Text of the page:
Tuesday, April 7, 2020 | 13th Nissan 5780
Please join us for a series of weekly online conversations: “After the Plague: An Omer Conversation Series.”
Our first call is noon ET this Sunday with Yossi Abramowitz and Rabbi Susan Silverman. Join us on Facebook Live on Hazon’s Facebook page. Learn more.
There’s an old chasidic story about someone who fears that the angel of death is coming for them, at a particular place and a particular time. Quickly they change their plans. They go to a different village… and then of course the angel of death is right there, in that different village, waiting to meet them, exactly at the appointed time.
And the message of the story: when our time is up, our time is up.
I wish for all of us long life, for sure.
But it’s not unhelpful to be reminded of our mortality.
For most of human history we knew that we were vulnerable, we saw death. We lived without penicillin. Women died far more frequently in childbirth. We died of polio and malaria, we died when the wrong flea bit us, we died of an abscess or a ruptured appendix.
Only when I was writing a hesped for my grandma did I learn that as well as giving birth to my mother and my aunt, she had also had two sons, each of whom died young. I never knew that.
And so to this week. A friend’s mother died, and a first-ever virtual shiva.
Another friend’s mother died, and thus death and dislocation across distance.
Then Tina, z”l, a friend of my mother’s for 65 years.
And another friend’s father is in the ICU, fighting for his life… and is this his time, or not?
We none of us know.
We pray for life. But the angel of death – the angel who passes over the homes of the Israelites, the night before they leave Egypt; the angel of death whom we sing about in Chad Gadya, at the end of the seder… the angel of death is more visible right now.
And this shocks us, unsettles us, destabilizes us.
This night is different because this year we hear the angel’s wings, we see its shadow, crossing our cities and our homes.
And meanwhile, I’m walking in the park, on a beautiful day. The sun shining. Ducks bobbing in the reservoir. (The new field hospital, white tents, over to my left.) Yesterday I saw a raccoon, just climbing a tree. The trees are blossoming, exploding with color and with life. Two friends had babies.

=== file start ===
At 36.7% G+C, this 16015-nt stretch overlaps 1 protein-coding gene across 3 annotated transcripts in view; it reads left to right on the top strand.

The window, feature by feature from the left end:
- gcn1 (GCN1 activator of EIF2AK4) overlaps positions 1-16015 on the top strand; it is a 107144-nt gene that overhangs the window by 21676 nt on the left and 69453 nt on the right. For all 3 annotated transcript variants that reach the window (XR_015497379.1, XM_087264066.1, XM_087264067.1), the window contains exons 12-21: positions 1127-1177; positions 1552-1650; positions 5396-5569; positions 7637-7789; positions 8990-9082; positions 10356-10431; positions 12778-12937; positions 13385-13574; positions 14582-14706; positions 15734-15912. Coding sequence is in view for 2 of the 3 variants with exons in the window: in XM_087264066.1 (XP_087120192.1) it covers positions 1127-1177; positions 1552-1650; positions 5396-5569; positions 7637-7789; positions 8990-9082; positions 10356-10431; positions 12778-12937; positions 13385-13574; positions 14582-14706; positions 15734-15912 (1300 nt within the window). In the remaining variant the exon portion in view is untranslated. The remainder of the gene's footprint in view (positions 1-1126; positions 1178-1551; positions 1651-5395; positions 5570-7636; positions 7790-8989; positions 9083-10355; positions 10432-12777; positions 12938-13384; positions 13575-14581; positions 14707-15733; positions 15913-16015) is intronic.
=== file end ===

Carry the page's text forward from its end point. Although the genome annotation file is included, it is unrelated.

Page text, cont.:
My newish nephew gurgles happily on FaceTime; he should be alive in 2100, thriving, a healthy 80-something, in a world yet to be imagined.
And from this unique moment, I really believe in teshuva, in repentance and return.
It is occasionally too easy for a job, a role – being CEO of Hazon, for instance – to become formulaic. “Judaism and the environment.” Yes. “Living more sustainably.” – yes. “The Hazon Seal of Sustainability;” Jewish Outdoor, Food, Farming & Environmental Education,” the importance of retreats and immersive education – yes, and yes, and yes.
I believe in all those things and we are part of them. (And a special shout-out to JFNA, the Jewish Federations of North America, who have done a spectacular job since all this started.)
But I want for myself and for all of us to step outside those things, outside the habits and patterns, the organizational jargon, the acronyms.
For now: freshness. Springtime. Away with the old crockery. Fresh herbs and fresh resolutions.
Reconnecting with friends and family.
The greatness of humor and laughter. The need for connection, and the new ways of connecting.
The power of kindness.
Less time in cars and planes and instead the healing power of trees, natural things, the living world all around us.
May we not forget these things, when “normal life” returns. The true ground of our lives is not organizational, it is human, cultural, societal, religious; and it is the earth itself, adamah, soil that is alive and oxygenated, soil that we liven or deplete, each day, by how we live.
And so may our springtime resolutions be a springboard to reconnection and our better selves.
And if fiscal policy can swing within a week to encompass two trillion new dollars of emergency spending, perhaps in the future it could swing more rationally and more slowly, to build better health systems for all?